Question about 2001 Chevrolet Silverado 2500HD

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2001 2500hd took lower bell housing off & i can spin flywheel & converter by hand while still in park

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Nothing wrong you should be able to turn by hand with a little resistance if turns real easy then do compression check on motor

Posted on Nov 14, 2010

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When replacing a automatic transaxle on 2006 Mazda how do I Mach up torque converter to the driveplate


The torque converter will set back into the transmission housing. When you put it on the front shaft you have to turn it and wiggle it and push it in toward the rear of that housing. As you spin it it will drop back what feels like two times and there will be almost no clearance in the bell housing between them. So when you put it back up to the engine, the torque converter will spin free and be away from your flywheel flex plate. Then you can spin it to align to where it bolts. If you are bolting up tansmission and the torque converter does not spin freely you will ruin the front pump. I would also change the seal in the front for the converter because leaving the old one may leak. (Put a little grease on it does'nt let new seal run dry on initial start)

Jun 09, 2015 | 2006 Mazda 3

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What causes your wheels not to spin?


You have lost the flywheel bolts.
The flywheel is mounted on the crank shaft output.
The flywheel is also connected to the Torque converter (in an automatic transmission vehicle). The Flywheel in a 4WD Vehicle is the same as a 2WD - the main difference is the transfer case mounted at the rear of the transmission.
If the rsnfer case is broken/bad it could have the same effect, but you would most likely notice the pieces on the ground, or the broken pieces missing if looking underneath.
..
To address the flywheel/torque converter bolts - They are most likely still ijn the bell housing. You will find them when you take the transmission access plate off the bottom of the bell housing.
..
NOTE" They probably won't be in any shape to reinstall, and then they may not be that bad. Sometimes they never get tightened correctly, and eventually work themselves loose - a least likely schenario). Most often the come loose and get sheared off - which ,means no matter how much power you apply or how much you rev the engine in gear - IT JUST WON't GO...
...
Good news is - almost all the auto parts store sell replacement bolt sets (do not just buy some bolts and nuts with washers at the hardware store - otherwise you will find yourself stranded again real soon).

Jul 25, 2012 | 1989 Chevrolet K1500

1 Answer

Torque converter ta


Torque converter is located in the bell houseing of the gear box (Automatic) You need to remove the inspection cover from the bottom of the bell houseing & it has several bolts attaching it to the flywheel (ring gear) of the engine. You will need to turn the motor by hand to get all those bolts. Then you have to remove the whole gearbox. then you can remove the converter from the bell houseing. MAKE SURE IGNITION IS OFF WHEN TURNING MOTOR BY HAND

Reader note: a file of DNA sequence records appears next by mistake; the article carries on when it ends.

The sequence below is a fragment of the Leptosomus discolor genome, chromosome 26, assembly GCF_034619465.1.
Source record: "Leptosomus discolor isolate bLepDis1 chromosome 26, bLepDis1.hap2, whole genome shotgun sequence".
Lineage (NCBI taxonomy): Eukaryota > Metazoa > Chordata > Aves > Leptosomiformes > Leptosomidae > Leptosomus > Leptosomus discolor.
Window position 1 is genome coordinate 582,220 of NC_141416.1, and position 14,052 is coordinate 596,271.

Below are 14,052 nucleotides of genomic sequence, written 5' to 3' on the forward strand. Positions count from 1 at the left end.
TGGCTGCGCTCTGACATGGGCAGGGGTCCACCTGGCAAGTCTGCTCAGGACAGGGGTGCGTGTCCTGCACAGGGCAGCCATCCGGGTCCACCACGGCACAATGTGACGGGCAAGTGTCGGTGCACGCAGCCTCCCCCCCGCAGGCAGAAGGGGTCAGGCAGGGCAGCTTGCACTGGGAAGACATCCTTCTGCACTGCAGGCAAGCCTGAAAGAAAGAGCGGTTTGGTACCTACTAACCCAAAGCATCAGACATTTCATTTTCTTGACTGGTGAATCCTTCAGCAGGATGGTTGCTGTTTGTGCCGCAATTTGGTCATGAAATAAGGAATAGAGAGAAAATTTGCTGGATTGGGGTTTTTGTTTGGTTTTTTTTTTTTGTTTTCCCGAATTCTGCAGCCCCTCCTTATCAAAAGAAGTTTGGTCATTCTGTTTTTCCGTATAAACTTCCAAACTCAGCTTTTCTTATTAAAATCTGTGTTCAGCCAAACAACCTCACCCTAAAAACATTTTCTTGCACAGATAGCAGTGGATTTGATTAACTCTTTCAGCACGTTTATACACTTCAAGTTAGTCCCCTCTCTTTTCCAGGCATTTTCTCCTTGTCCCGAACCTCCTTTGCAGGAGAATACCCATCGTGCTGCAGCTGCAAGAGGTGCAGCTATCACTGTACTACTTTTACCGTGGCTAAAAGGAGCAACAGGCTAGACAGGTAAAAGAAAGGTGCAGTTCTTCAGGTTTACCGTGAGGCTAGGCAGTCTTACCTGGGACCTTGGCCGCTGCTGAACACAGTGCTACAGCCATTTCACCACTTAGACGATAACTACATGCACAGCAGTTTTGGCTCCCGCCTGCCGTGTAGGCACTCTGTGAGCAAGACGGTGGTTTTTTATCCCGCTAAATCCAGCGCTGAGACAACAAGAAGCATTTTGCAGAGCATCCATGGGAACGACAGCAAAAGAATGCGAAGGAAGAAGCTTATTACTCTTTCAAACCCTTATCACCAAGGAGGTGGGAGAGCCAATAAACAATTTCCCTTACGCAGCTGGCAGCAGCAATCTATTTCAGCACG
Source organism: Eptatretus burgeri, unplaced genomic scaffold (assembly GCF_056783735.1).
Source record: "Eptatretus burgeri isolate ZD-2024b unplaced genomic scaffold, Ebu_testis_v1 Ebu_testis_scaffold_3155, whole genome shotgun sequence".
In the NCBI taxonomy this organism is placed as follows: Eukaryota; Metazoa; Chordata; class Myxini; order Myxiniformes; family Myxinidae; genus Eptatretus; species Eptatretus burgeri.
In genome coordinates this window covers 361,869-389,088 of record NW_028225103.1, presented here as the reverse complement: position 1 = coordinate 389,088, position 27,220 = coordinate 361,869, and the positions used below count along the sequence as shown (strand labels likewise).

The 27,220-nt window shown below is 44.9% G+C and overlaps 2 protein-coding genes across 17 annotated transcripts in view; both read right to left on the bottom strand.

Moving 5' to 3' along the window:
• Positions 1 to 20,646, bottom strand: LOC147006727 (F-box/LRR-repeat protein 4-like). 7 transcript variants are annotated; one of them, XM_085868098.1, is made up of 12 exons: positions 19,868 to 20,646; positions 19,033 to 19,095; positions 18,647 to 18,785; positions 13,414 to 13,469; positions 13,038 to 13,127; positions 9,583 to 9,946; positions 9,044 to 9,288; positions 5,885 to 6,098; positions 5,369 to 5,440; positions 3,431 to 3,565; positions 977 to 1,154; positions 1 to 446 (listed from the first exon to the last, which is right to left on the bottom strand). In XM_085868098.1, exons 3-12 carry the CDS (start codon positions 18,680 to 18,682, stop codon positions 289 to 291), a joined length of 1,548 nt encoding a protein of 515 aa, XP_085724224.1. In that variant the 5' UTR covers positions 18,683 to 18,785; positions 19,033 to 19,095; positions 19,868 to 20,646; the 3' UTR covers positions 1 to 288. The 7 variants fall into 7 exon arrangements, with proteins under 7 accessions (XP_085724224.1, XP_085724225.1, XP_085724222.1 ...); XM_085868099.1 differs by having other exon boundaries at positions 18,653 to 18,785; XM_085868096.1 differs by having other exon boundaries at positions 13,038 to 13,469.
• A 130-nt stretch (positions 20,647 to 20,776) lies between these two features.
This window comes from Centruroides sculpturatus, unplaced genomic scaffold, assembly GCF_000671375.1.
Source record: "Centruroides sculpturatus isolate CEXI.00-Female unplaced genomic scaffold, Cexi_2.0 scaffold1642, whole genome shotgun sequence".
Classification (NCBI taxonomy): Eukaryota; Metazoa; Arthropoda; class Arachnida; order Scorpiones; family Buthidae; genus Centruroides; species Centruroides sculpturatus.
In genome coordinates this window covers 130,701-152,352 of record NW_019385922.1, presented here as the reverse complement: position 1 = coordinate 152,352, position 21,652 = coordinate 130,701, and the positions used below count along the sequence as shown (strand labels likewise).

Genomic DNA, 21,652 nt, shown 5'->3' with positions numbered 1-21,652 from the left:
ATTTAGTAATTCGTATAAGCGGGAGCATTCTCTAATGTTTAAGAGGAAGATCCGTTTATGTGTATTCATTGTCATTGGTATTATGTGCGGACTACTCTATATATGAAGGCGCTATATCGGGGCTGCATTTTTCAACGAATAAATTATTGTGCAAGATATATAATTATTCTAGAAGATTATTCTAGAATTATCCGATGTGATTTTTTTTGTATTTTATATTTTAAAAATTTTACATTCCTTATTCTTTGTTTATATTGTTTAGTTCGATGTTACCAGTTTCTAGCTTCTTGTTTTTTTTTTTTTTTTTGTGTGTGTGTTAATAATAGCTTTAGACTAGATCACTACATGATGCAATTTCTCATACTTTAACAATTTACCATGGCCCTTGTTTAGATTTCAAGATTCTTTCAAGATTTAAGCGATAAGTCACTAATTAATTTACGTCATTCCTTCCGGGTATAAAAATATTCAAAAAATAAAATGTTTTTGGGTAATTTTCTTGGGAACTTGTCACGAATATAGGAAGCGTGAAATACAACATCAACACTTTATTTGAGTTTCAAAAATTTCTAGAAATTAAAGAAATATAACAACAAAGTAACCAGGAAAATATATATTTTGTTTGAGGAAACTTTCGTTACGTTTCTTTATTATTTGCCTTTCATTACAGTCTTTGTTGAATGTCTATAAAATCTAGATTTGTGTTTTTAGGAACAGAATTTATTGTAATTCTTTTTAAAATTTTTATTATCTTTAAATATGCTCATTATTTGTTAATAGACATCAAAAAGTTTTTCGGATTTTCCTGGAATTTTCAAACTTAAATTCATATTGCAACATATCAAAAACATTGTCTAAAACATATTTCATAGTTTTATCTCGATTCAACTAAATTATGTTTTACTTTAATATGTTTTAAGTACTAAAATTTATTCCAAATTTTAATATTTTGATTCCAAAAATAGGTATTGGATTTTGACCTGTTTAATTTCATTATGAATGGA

Jun 16, 2012 | 1984 Chevrolet Chevy

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How Do I Change a Transmissions Front Oil Seal on a 1978 Chrysler New Yorker with a 360 Engine and an 727 Transmission...


This involves removing the transmission as a unit, remove the lower access cover
on the bell housing and unbolt flywheel from engine. You will have to rotate the
engine manually with a socket and breaker bar. Drop the drive shaft from the
rear axle and slide it out. Unhook coolant lines from transmission and linkage
Support transmission with a transmission jack and make sure you have enough
clearance to lower it, unbolt bell housing. wiggle transmission slightly to
break seal between bell housing and engine, move the jack and tranny back about
an inch or two to disengage the pilot and pins, lower tranny onto jack .
bring it out into a good clean area and slide out the torque converter.
the seal can be pulled out with a seal puller, install new one with a seal driver
and reinstall torque converter carefully making sure it engages correctly and
does not sit proud of the bell housing. Reverse procedure. Make sure to use emergency
brake and chocking, these tranny's are dangerously heavy so be sure to use a jack.

Apr 10, 2011 | Chrysler New Yorker Cars & Trucks

1 Answer

Transmission removel


FRONT WHEEL DRIVE, OR REAR WHEEL DRIVE? REAR WHEEL DRIVE: REMOVE THE DRIVE SHAFT, AND STARTER! UNHOOK BATTERY FIRST! CARRAMPS WILL BE HELPFUL! LOOSEN ALL BOLTS AROUND THE BELL HOUSING TO THE BACK OF THE MOTOR, AS WELL AS THE TWO CROSSMEMBER BOLTS AT THE BACK OF THE TRANSMISSION! TAKE ALL THE BOLTS OFF THE TOP AND BOTTOM OF THE BELL HOUSING LEAVING TWO SIDE BOLTS IN UNTIL YOU GET A HELPING HAND, OR A FLOOR JACK TO HELP SUPPORT IT! REMOVE THE LAST TWO BOLTS, AND WIGGLE THE TRANSMISSION LOOSE! CONTINUE BACKWARDS WITH THE TRANSMISSION UNTIL IT CLEARS THE FLYWHEEL, AND LOWER IT TO THE GROUND!

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2 Answers

BROKEN FLEXPLATE ON TOYOTA 4RUNNER HAVE BROKEN 3 IN LAST YEAR. THE BOLTS AROUND THE CRANK BREAK THE FLEXPLATE. WHAT CAN BE CAUSING IT.


G'day mate , misallignment, make sure the bell housing is in good clean servicable condition also when the box is out check that the bell housing to gearbox is flat clean and serviceable by removing the torque converter and unbolting bell housing if it is posible also is the starter straight and in to the correct depth for mesh as if it is to shy or in to far it will put pressure on the flywheel as the torque converter has room to move in and out but the flywheel is under great pressure at that point and will not like being flexed bac to accomadate a deep starter, on the bell housing bolt holes there may be hollow dowels in the bolt holes make sure these are clean, in the right place and actually there,hope this helps